St Augustine And Manicheanism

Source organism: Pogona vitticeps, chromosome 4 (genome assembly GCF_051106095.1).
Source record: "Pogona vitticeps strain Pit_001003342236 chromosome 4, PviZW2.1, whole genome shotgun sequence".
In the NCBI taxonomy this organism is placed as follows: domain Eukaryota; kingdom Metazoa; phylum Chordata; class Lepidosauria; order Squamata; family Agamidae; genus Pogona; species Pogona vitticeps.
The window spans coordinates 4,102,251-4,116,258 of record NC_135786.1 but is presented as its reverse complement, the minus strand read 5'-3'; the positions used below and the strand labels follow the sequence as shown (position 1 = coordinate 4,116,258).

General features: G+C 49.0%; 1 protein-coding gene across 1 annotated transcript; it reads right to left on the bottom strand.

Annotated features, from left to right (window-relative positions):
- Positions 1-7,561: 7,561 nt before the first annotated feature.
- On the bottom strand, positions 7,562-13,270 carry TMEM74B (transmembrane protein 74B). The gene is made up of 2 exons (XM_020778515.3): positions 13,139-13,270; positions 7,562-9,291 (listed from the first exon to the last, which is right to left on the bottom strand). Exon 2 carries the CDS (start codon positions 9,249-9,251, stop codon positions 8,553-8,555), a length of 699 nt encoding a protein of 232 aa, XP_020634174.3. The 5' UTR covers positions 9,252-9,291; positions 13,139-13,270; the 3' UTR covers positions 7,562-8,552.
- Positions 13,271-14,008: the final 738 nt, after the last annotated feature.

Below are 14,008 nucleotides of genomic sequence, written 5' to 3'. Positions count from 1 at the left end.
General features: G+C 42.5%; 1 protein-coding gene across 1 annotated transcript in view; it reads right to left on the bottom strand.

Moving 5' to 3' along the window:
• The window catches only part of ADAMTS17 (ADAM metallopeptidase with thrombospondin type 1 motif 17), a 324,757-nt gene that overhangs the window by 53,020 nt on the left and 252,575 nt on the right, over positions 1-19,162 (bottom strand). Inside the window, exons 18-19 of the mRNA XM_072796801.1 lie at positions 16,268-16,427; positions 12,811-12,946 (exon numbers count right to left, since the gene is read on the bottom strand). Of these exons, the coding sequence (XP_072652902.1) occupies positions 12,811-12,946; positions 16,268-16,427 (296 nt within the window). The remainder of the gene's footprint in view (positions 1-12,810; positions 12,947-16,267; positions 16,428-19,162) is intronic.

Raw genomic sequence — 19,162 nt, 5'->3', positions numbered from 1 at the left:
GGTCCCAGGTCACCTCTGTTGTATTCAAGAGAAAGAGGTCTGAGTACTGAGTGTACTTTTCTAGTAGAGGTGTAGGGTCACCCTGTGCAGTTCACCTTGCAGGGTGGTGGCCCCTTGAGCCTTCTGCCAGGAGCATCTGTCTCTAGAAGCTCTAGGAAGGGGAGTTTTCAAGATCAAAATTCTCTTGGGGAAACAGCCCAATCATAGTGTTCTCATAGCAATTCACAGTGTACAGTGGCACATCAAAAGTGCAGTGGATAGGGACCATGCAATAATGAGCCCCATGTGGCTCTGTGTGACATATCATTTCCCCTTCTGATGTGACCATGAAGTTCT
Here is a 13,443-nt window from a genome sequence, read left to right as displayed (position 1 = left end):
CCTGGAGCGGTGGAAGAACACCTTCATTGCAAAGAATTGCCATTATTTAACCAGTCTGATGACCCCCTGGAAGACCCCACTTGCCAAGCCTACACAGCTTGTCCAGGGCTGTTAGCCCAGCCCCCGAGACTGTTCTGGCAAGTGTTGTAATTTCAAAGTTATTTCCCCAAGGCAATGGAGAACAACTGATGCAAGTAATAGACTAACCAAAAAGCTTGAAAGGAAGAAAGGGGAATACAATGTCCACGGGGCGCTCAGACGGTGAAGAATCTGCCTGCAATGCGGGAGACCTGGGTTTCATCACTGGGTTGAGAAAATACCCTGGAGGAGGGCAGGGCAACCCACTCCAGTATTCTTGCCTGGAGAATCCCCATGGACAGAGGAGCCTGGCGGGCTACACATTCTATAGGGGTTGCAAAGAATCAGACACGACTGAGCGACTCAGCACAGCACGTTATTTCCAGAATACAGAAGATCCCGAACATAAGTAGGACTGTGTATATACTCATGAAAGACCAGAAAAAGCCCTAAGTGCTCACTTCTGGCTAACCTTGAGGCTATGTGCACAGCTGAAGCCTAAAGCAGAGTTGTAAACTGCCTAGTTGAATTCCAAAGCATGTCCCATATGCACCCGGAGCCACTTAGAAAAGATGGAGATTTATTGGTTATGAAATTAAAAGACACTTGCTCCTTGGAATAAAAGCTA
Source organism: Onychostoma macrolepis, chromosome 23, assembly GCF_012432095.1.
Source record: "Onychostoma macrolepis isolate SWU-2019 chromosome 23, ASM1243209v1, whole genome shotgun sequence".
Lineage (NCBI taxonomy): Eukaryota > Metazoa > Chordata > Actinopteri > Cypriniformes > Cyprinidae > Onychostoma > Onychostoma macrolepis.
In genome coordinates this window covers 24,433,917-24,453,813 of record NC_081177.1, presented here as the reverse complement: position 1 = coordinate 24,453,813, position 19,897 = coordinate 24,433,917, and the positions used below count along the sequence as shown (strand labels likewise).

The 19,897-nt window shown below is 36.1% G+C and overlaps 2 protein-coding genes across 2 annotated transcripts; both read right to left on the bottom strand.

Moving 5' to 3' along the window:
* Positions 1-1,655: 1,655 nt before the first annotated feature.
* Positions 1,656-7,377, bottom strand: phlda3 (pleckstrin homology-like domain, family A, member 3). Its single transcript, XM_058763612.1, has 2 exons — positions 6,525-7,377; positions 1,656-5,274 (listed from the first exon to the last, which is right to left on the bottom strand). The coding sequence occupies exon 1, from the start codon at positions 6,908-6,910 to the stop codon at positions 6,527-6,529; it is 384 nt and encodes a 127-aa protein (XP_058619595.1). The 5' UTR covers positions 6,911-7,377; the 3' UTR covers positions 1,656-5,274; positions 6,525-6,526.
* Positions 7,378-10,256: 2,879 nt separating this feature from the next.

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Augustine’s Confessions is a biographic of the life of St. Augustine. The biopic chronicles the life of Augustine as he tries to navigate his way through life and find his path as it relates to the Christian faith. Augustine discusses many of his struggles and issues while on the path to find himself and his place in God. One of the main issues he covers in his biopic are the struggles had with reconciling the existence of evil with the goodness of God. He struggled with this issue in particular due to his participation in the belief of Manicheanism. Manicheanism is a heretical version of Christianity, that was first introduced by the self-proclaimed prophet Mani. Augustine claims he fell victim to this belief system when he was at a vulnerable point in his journey and was seeking answers for certain question he has pertaining to faith. He fell into Manicheanism when he tried to look at the scriptures himself and interrupt them but to a rhetoric like himself the scriptures made no sense at the time, so he turned from them and to the well-worded faith of Manicheanism. Augustine considers that decision one of the biggest mistakes of his life, attributing his great difficulties in reconciling the existence of evil with God’s goodness to his belief in Manicheanism. In this paper I aim to explore the reason behind why Augustine felt his belief in Manicheanism was such a grave mistake. I also hope to explain how he tried to reconcile his issues concerning evil and God’s goodness, and if he was successful in this attempt. In order to do this we must first look deeper at Manicheanism to examine what the core values and beliefs of the faith are, so that we can understand why Augustine had such a hard time dealing with the issue of evil and... ... middle of paper ... ...icism that was laid out before him. I do indeed think Augustine did a successful job of clearly, and logically presenting a valid argument to reconcile the issues of the existence of evil and the goodness of God. On a personal level I can understand where Augustine is coming from, as someone who is a person of faith but also likes to think about things in a logical way I can understand his passion behind wanting to disprove this particular Manichean criticism for not only the doubters of God but for himself. This is definitely the type of question that could lead to several other doubts and questions, if it goes unanswered. As Augustine stated in the “Confessions” this was something he struggled with himself for many years. It is like the bible says “we overcome by the word of our testimonies” (Revelations 12:11), and I think that’s exactly what Augustine did here.

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